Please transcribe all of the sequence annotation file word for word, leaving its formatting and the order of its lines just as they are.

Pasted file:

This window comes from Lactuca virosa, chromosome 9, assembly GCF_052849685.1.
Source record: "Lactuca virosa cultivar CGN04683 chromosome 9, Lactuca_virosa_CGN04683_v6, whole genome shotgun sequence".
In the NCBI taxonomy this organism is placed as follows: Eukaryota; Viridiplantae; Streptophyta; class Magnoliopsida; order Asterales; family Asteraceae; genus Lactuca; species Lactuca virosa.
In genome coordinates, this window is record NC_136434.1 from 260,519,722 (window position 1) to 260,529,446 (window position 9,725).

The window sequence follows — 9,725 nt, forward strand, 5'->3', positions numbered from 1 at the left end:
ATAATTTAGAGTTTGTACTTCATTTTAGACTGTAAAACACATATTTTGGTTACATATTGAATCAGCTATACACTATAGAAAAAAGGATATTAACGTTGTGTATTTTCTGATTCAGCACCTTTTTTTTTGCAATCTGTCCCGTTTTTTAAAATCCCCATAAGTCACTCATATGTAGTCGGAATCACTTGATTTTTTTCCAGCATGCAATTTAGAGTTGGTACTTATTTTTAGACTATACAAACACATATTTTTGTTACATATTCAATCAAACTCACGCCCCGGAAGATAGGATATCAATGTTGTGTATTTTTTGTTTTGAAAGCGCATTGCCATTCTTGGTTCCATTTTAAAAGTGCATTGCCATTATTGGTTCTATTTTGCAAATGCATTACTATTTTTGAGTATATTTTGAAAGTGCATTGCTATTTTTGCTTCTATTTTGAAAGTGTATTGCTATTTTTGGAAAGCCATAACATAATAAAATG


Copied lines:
This window comes from Lactuca virosa, chromosome 9, assembly GCF_052849685.1.
Source record: "Lactuca virosa cultivar CGN04683 chromosome 9, Lactuca_virosa_CGN04683_v6, whole genome shotgun sequence".
In the NCBI taxonomy this organism is placed as follows: Eukaryota; Viridiplantae; Streptophyta; class Magnoliopsida; order Asterales; family Asteraceae; genus Lactuca; species Lactuca virosa.
In genome coordinates, this window is record NC_136434.1 from 260,519,722 (window position 1) to 260,529,446 (window position 9,725).

The window sequence follows — 9,725 nt, forward strand, 5'->3', positions numbered from 1 at the left end:
ATAATTTAGAGTTTGTACTTCATTTTAGACTGTAAAACACATATTTTGGTTACATATTGAATCAGCTATACACTATAGAAAAAAGGATATTAACGTTGTGTATTTTCTGATTCAGCACCTTTTTTTTTGCAATCTGTCCCGTTTTTTAAAATCCCCATAAGTCACTCATATGTAGTCGGAATCACTTGATTTTTTTCCAGCATGCAATTTAGAGTTGGTACTTATTTTTAGACTATACAAACACATATTTTTGTTACATATTCAATCAAACTCACGCCCCGGAAGATAGGATATCAATGTTGTGTATTTTTTGTTTTGAAAGCGCATTGCCATTCTTGGTTCCATTTTAAAAGTGCATTGCCATTATTGGTTCTATTTTGCAAATGCATTACTATTTTTGAGTATATTTTGAAAGTGCATTGCTATTTTTGCTTCTATTTTGAAAGTGTATTGCTATTTTTGGAAAGCCATAACATAATAAAATG